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Frequently Asked Questions

Question:  How do you work?

I am primarily a studio painter. However not all the work is completed in the studio. The concepts and preliminary sketches and drawings are almost always done in the field. I begin with a small pencil sketch indicating a rough design and composition (that’s the placement of the subject on the paper). Working in black and white helps me see shapes and values and really aids in creating a strong composition. Next I do a small, loose color sketch in the same medium I will eventually render the finished work. Often I will do several of these small sketches for each painting. While on location, I also use the camera to document the subject especially details that the preliminary work never include. Back in the studio, under controlled light, with the sketches, the studies, and the photos in front of me for reference, I begin the major work either on paper, canvas or panel.


Question:  How do you reproduce your art?

Through the years artists have designed and engineered various ways of reproducing their art. I have chosen three methods to reproduce mine: offset lithograph, hand-colored copperplate etching, and giclée. The prints produced in all of these disciplines are signed and numbered and the edition size is limited. I personally sign and number each print. The numbering indicates the size of the edition as well as which print is being represented in that edition. For example 4/98 means that this print is the 4th impression out of 98 impressions. Because all my work is reproduced as limited editions, this means when print 98/98 is sold, the edition is considered out of print. No further impressions will ever be made of that image. 


Question:  What is offset lithograph?

The majority of my paintings are reproduced by this method. The original art is scanned and plates are made that represent the major colors that were used in the painting (it’s really a lot more technical than that!). Plates are created, aligned, and finally fixed to the press. Using special fade resistant inks (usually four basic colors) and 100% acid free paper, the pressman and the artist work together adjusting the colors and saturation levels until the desired effect is achieved (or until the print is sick of the artist!). After drying, I inspect and sign and number each print. Because this is a limited edition, after the printing is complete, the plates are destroyed.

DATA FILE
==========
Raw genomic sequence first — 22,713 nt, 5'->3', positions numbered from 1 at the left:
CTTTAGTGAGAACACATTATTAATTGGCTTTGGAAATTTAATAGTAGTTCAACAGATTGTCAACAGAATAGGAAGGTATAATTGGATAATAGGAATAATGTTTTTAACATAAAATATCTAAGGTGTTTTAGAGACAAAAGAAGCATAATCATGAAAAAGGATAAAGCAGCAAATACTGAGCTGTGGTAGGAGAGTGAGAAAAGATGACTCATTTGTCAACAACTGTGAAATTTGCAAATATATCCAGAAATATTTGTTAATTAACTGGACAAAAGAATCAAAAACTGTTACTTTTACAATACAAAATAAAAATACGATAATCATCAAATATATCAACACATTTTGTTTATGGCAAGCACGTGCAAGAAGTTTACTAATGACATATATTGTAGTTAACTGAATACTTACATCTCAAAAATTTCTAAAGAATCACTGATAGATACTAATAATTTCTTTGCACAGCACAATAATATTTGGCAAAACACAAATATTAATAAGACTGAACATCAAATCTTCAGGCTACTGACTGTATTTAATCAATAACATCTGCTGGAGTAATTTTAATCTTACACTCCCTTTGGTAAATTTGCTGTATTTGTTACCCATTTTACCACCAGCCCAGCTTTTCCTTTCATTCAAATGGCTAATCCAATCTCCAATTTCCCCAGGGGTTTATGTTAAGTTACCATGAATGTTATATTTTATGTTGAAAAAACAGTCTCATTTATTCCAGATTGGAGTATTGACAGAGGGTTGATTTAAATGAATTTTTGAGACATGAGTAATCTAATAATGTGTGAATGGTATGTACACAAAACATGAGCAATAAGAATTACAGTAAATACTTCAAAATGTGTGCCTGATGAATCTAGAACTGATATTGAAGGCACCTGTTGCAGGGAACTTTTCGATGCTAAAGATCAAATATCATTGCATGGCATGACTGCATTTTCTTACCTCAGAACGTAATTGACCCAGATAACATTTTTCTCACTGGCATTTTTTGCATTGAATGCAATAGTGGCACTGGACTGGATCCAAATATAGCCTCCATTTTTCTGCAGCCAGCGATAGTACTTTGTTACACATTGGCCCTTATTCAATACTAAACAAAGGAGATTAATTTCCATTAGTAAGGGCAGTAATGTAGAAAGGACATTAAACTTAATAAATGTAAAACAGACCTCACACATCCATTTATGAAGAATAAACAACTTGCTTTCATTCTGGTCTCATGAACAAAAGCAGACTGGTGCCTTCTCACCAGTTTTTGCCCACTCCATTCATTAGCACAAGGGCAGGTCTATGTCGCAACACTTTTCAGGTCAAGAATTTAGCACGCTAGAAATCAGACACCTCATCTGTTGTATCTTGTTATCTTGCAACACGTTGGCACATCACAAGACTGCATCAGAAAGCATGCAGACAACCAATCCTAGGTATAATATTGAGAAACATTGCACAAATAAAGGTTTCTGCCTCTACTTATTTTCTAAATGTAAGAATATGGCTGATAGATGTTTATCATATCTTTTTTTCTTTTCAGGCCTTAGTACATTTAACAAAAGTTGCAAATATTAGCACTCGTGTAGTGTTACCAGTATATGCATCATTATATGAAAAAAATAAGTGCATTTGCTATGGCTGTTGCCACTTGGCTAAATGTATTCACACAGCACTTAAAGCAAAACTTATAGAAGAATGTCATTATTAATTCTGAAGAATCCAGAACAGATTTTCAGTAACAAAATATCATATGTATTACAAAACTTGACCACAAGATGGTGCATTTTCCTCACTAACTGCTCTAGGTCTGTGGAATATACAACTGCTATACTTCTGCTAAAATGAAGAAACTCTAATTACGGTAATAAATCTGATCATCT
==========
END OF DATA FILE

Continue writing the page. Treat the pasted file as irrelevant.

Question:  What is giclée printing?

This is the newest and, many say, the most accurate printing process to date. It is also one of the more expensive methods. Like the offset lithograph, the giclée begins with a technical photographic scan of the original painting. Because this is a digital process, early proofing and color correction is done on the computer. Next a small proof is printed on the same material that will eventually carry the full size image (giclée prints can be printed on a variety of surfaces). To date, I have chosen two surfaces to print on: canvas and fine German etching paper. In giclée printing, no screen or mechanical devises are used to transfer the image, therefore, the impression has all the tonalities and hues of the original art. Giclée (pronounced gee-clay) is a French term meaning to spray or squirt, which is exactly how an ink-jet printer works. However, these printers are not your normal inkjet. Professional giclée printers are quite large and distribute eight to twelve archival colors.


Question:  What is a hand colored copperplate etching?

In my opinion, this is the longest and most labor intensive art reproduction method. There are two major components to the process. The first step is the copperplate etching. A line drawing is created then transferred to a specially prepared copperplate. This is a slow and totally hands on process. Next, the plate is immersed in an acid bath which etches lines into the copper. The rest of the plate is protected from the acid by a special coating. The plate is removed from the acid, rinsed, and inked by hand. The excess ink is removed from the plate. It is polished and carried to the press. The plate is laid, face up, on the press and a single sheet of dampened etching paper is carefully placed on top. It is pulled through the rollers of the press under extreme pressure, forcing the fibers of the paper into the plate, the paper is gently removed and set aside to dry. This completes step 1.

After drying, usually 24 hours, I begin step 2, the painting process. Because I print with an oil based ink, the watercolors I choose to paint with do not disturb the fine details of the etching. This is also a long process. When the painting is complete, I sign and number etching number one. This completes step 2. The process then repeats itself for each print until the predetermined edition number has been reached. Because copperplates are very soft, edition sizes are low, almost always under a hundred.  

Question: What is the TYL in your signature about?

For the full story about TYL, click HERE.